4 Common Habits Sabotaging Sleep

4 Common Habits Sabotaging Sleep

We all know how important proper nutrition and drinking enough water is to our health and fitness routine, but adequate sleep is an integral part of your success as well.

There have been recent studies looking at sleep quality and athletes. Not surprisingly, researchers noted that people who are regularly exercising and causing eustress to their bodies need more sleep than non-exercisers due to training load and recovery needs.

I also find that having some healthy fats and protein before bed helps a ton too, especially if you’re highly active throughout the day. Your body uses fats at rest, so giving it a dose of this “sleeping fuel” before bed will help your body repair (this is the protein part) and aid in fat facilitation while you snooze!

Of course, knowing you should sleep and actually getting that sleep can be two very different things. There is a slew of tactics we probably all have tried when suffering from insomnia, but many of those strategies may actually be making things worse. Here are some of the strategies I have tried in the past and found I have done them incorrectly:

1: Melatonin supplementation:

Melatonin is a hormone your body naturally produces around sunset each day, but many people think they can pop it like a sleeping pill and feel the results immediately. It takes about 3-4 hours for the melatonin to take effect, so make sure you are taking it a few hours before you plan to head to bed.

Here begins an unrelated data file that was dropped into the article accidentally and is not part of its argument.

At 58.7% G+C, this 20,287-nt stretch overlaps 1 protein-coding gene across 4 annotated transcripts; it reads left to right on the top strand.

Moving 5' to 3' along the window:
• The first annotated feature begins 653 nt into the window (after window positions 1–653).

2: Going to bed only when you have hit exhaustion:

Keeping consistent with your sleeping schedule is imperative when trying to overcome insomnia. When seasons change, it’s expected we will fluctuate with it. On those summer nights, we always want to stay up later, but feel lethargic and sleepy when it gets dark at 5pm in the winter. Try to find a time to hit the hay that is reasonable throughout the year. If you stay consistent with your bedtime and waking time, your body will know what to expect and your REM sleep will be more regular and uninterrupted.

3: Counting sheep

For me, counting only causes anxiety when I start to hit higher numbers while still wide awake. Counting sheep is meant to be a de-stressor, but I have yet to see its effectiveness. What works for me is visualizing a process I enjoy doing, so myself at the gym having a really good workout, doing meal prep on a Sunday, hiking up in the mountains etc.

4: Checking the clock:

You have to wake up to a certain degree to register the time, and this can kick you out of your sleep cycle. Try to avoid checking the time, and to do this, I typically turn my phone face down or turn my alarm clock away from me.

Again, consistency is key. Make sure you are going to bed and waking up around the same time each day.

Source: MJ Fitnatic

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